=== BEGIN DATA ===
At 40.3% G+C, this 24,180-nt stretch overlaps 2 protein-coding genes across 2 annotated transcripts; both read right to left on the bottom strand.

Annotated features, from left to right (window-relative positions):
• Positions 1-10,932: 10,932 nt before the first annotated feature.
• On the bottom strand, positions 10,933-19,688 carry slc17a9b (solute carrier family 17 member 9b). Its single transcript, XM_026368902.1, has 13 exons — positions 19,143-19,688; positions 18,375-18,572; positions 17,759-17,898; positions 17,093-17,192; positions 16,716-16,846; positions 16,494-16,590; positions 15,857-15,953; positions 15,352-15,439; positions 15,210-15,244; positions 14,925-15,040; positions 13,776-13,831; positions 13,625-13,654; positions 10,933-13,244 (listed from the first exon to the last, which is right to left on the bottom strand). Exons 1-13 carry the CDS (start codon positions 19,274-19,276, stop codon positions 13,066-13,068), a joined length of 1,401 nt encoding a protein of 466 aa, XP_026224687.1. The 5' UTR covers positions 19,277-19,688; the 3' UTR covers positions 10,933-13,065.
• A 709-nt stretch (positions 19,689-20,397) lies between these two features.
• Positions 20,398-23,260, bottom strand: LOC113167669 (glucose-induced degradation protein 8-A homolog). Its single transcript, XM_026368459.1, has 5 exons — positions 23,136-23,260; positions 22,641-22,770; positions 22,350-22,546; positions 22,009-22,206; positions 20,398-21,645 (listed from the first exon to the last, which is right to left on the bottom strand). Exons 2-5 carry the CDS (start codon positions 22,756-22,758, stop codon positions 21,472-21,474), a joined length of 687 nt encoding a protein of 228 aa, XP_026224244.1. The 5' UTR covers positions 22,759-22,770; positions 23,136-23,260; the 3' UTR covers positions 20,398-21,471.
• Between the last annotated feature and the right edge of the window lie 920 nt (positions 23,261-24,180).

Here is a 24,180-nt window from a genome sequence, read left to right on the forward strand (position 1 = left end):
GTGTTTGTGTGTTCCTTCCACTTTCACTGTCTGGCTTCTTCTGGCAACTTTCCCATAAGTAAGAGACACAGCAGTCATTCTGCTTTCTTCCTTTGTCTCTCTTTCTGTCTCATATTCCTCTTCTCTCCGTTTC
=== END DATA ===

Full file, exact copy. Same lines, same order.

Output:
At 40.3% G+C, this 24,180-nt stretch overlaps 2 protein-coding genes across 2 annotated transcripts; both read right to left on the bottom strand.

Annotated features, from left to right (window-relative positions):
• Positions 1-10,932: 10,932 nt before the first annotated feature.
• On the bottom strand, positions 10,933-19,688 carry slc17a9b (solute carrier family 17 member 9b). Its single transcript, XM_026368902.1, has 13 exons — positions 19,143-19,688; positions 18,375-18,572; positions 17,759-17,898; positions 17,093-17,192; positions 16,716-16,846; positions 16,494-16,590; positions 15,857-15,953; positions 15,352-15,439; positions 15,210-15,244; positions 14,925-15,040; positions 13,776-13,831; positions 13,625-13,654; positions 10,933-13,244 (listed from the first exon to the last, which is right to left on the bottom strand). Exons 1-13 carry the CDS (start codon positions 19,274-19,276, stop codon positions 13,066-13,068), a joined length of 1,401 nt encoding a protein of 466 aa, XP_026224687.1. The 5' UTR covers positions 19,277-19,688; the 3' UTR covers positions 10,933-13,065.
• A 709-nt stretch (positions 19,689-20,397) lies between these two features.
• Positions 20,398-23,260, bottom strand: LOC113167669 (glucose-induced degradation protein 8-A homolog). Its single transcript, XM_026368459.1, has 5 exons — positions 23,136-23,260; positions 22,641-22,770; positions 22,350-22,546; positions 22,009-22,206; positions 20,398-21,645 (listed from the first exon to the last, which is right to left on the bottom strand). Exons 2-5 carry the CDS (start codon positions 22,756-22,758, stop codon positions 21,472-21,474), a joined length of 687 nt encoding a protein of 228 aa, XP_026224244.1. The 5' UTR covers positions 22,759-22,770; positions 23,136-23,260; the 3' UTR covers positions 20,398-21,471.
• Between the last annotated feature and the right edge of the window lie 920 nt (positions 23,261-24,180).

Here is a 24,180-nt window from a genome sequence, read left to right on the forward strand (position 1 = left end):
GTGTTTGTGTGTTCCTTCCACTTTCACTGTCTGGCTTCTTCTGGCAACTTTCCCATAAGTAAGAGACACAGCAGTCATTCTGCTTTCTTCCTTTGTCTCTCTTTCTGTCTCATATTCCTCTTCTCTCCGTTTC